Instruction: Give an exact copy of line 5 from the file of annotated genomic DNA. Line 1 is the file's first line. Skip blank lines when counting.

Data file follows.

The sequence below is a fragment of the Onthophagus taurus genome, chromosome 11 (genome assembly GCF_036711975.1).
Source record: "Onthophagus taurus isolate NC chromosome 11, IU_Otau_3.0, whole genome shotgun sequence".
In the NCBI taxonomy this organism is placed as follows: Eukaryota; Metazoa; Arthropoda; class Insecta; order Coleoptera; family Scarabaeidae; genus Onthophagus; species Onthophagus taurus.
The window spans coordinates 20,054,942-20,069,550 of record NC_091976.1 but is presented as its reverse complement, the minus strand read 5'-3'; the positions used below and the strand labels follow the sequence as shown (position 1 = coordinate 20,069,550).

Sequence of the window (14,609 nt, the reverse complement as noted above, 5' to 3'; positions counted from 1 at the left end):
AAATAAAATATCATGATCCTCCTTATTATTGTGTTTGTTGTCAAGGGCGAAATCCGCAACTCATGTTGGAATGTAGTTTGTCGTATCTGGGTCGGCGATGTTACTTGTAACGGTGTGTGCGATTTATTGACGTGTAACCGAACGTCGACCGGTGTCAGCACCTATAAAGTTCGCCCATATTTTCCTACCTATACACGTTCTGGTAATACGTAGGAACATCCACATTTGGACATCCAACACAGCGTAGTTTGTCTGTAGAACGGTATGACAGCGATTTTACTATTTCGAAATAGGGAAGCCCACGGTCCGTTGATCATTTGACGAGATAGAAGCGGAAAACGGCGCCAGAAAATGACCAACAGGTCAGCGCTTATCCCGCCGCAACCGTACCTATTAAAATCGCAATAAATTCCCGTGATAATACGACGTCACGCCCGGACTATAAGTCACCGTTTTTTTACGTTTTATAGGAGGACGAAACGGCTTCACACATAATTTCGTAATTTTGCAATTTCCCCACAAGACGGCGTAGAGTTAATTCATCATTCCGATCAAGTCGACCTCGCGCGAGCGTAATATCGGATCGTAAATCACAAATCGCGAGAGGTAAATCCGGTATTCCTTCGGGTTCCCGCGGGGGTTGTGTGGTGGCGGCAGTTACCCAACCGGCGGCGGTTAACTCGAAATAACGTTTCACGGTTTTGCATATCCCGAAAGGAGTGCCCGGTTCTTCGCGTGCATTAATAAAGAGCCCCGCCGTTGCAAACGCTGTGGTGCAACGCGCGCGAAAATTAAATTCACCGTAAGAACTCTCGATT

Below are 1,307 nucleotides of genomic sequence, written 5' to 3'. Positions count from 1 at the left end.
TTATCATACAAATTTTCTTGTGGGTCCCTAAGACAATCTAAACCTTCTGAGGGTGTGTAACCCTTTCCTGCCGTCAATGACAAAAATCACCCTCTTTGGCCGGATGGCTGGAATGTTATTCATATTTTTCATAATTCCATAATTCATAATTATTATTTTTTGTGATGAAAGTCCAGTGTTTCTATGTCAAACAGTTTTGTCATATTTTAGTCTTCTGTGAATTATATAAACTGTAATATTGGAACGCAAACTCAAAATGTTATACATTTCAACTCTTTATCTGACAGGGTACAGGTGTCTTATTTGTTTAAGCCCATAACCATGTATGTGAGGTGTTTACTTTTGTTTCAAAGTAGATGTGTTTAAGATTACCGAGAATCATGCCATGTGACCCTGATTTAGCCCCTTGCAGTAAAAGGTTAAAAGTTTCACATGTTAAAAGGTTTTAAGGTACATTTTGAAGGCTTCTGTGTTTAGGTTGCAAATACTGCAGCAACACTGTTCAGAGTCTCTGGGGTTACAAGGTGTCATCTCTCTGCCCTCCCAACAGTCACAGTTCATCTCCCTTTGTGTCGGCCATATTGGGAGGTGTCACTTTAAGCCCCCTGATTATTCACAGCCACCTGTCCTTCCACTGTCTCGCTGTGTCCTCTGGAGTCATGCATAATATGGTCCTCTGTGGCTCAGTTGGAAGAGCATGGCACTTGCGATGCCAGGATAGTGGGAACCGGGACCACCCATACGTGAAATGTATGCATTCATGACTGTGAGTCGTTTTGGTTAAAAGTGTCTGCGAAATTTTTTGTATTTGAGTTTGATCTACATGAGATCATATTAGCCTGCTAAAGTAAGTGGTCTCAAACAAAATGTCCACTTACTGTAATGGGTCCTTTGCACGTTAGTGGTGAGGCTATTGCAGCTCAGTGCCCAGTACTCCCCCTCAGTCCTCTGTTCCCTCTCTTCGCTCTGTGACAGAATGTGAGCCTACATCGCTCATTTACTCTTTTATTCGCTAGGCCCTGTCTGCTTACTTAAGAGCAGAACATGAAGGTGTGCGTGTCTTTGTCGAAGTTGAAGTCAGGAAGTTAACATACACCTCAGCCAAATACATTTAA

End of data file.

Sequence of the window (14,609 nt, the reverse complement as noted above, 5' to 3'; positions counted from 1 at the left end):